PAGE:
Taxpayer Identification Number: Revocable Living Trust

Doug H. Moy
January 9, 2008 — 9,245 views  
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An interesting situation has been brought to my attention which deserves explanation regarding a trustor’s use of his or her Social Security Number as the taxpayer identification number (“TIN”) of a revocable living trust. Recently, a client (“Joe”), who receives payments from the Farm Services Agency (“FSA”) relative to real property titled in his and his wife’s names as co-trustees of their revocable living trust (“Trust”) and from land held in a life estate for Joe’s lifetime under the Last Will of Joe’s late uncle, was informed by the FSA that it would not make payments to Joe under Joe’s Social Security Number to two separate entities; namely, the Trust and the life estate. Since 1989, Joe and his wife have used Joe’s Social Security Number as the TIN for the Trust. FSA informed Joe that he would have to obtain a separate employer identification number (“EIN”) for the Trust under authority of “paragraph 364 of FSA handbook 1-PL, Rev. 1, which states: ‘A single tax identification number, such as a Social Security number, may not be used to pay both an individual and a trust in the same year.’” One of my several questions to the FSA was, “Is my understanding correct that FSA will not make payments to two entities with the same identification number; e.g., (a) the income beneficiary of a testamentary life estate under a decedent’s Last Will; and (b) the same beneficiary who is the trustor/trustee/primary beneficiary of a revocable living trust (grantor trust) where the beneficiary’s Social Security Number is the same identification number with respect to the payments made under (a) and (b)? The real property comprising the life estate established under the late uncle’s Last Will has absolutely nothing to do with Joe’s revocable living trust. That is to say, such real property is not legally owned by trustor Joe and is not a part of the trustor Joe’s revocable living trust.” My understanding was answered in the positive. The person responding to my question at the FSA replied, “My recommendation would be to obtain a tax ID number for the revocable trust.” Now, then, keep in mind that trustor Joe has not died; and his revocable living trust is still considered a grantor trust. Under federal statutes and the accompanying treasury regulations [Treas. Reg. §§ 301.6109-1(a)(2)(i)(B), 301.6109-1(b)(1) and 301.6109-1(a)(2)(i)(B) flush language (Jan. 24, 2006)], the trustor (grantor) of a revocable living trust uses his or her Social Security Number as the TIN for the trust until the trustor is either deceased or the trust is no longer a grantor trust—at which time the trustee shall then apply to the IRS for its own EIN. The Service’s response to my telephone inquiry regarding this matter was interesting. First, my correct understanding of the treasury regulations governing TINs for revocable living trusts was confirmed. Secondly, IRS employee, with whom I spoke, was most courteous and helpful in acknowledging that his office has received myriad inquiries from banks and individuals with similar factual situations. And thirdly, he informed me that it would be no problem for him to issue an EIN for the Trust. In less than five minutes, he issued an EIN for the Trust, effective January 1, 2008. Bottom line, the IRS will issue an EIN for a revocable living trust and will accept such EIN in lieu of the trustor’s Social Security Number, even though the trust is no longer a revocable living trust. Joe’s problem with the FSA has been resolved. It is interesting to note that the IRS employee, with whom I spoke, knows of no policy on the part of the IRS regarding the issue raised by the FSA and unabashedly admitted that he did not understand what all the fuss is about. Copyright © 2007, 2008 by Doug H. Moy. All rights reserved.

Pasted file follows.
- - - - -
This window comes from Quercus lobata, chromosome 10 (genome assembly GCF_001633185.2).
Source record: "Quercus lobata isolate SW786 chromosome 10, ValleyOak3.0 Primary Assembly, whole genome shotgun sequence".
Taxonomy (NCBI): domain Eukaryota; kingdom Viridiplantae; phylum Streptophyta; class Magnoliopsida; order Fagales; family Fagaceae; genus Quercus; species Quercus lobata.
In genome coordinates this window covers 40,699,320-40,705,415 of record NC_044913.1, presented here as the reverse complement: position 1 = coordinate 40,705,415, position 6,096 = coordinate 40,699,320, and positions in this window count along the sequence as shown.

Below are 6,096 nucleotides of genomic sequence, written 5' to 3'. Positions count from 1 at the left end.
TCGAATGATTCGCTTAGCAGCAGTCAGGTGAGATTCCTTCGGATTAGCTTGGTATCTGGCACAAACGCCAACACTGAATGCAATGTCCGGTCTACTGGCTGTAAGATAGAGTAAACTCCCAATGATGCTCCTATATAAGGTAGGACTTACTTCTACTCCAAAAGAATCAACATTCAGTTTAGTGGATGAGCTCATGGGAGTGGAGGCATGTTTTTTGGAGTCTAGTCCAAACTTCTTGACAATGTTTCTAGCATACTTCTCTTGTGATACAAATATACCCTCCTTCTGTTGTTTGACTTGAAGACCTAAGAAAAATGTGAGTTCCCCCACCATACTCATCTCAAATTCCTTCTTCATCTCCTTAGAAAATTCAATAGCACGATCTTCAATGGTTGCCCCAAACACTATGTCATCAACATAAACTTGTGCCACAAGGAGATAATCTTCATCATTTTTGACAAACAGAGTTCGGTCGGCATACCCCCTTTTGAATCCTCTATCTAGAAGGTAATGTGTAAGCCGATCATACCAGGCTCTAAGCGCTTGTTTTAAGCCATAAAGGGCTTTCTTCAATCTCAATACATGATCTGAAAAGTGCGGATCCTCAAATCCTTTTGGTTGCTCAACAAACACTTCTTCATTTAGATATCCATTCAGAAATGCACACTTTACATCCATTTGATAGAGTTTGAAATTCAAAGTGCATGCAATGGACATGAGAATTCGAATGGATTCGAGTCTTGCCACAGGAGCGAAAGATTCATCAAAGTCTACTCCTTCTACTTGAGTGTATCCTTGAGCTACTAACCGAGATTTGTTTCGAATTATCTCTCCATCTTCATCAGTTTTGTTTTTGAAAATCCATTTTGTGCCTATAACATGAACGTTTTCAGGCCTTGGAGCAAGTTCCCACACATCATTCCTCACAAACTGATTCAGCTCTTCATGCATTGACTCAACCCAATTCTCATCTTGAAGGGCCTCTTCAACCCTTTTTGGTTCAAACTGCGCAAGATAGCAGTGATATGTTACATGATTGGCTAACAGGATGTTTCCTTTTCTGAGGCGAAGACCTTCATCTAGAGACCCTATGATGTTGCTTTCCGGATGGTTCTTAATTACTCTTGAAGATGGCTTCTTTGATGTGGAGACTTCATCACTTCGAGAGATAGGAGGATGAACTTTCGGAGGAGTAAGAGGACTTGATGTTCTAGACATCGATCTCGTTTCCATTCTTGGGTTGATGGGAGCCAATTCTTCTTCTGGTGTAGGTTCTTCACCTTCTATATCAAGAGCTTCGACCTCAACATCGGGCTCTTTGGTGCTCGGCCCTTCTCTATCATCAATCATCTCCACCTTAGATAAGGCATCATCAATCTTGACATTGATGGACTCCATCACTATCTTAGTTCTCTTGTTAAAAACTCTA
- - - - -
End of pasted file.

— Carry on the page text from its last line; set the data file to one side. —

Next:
Doug H. Moy

Doug H. Moy is a nationally recognized author, consulting specialist, seminar instructor and educator. He has an undergraduate degree from Willamette University and a Masters degree from Washington State University. Since 1979, Mr. Moy has consulted to attorneys, tax practitioners and their clients, as well as assisted practitioners representing clients before the IRS Conference of Right and Appeals Division and Settlement Conference Negotiations. He is noted for his ability to communicate his unparalleled knowledge and experience to practitioners at all levels in his field of expertise; namely, estate/gift taxation and planning, with special expertise in living trusts; community property; lottery prize winnings; structured settlement trusts; extricating clients from abusive trust tax shelters; designing effective estate plans; and preparation of Form 706 Estate Tax Returns and 709 Gift Tax Returns. He offers particular assistance and exceptional skill designing creative, practical solutions to challenging and difficult estate planning situations.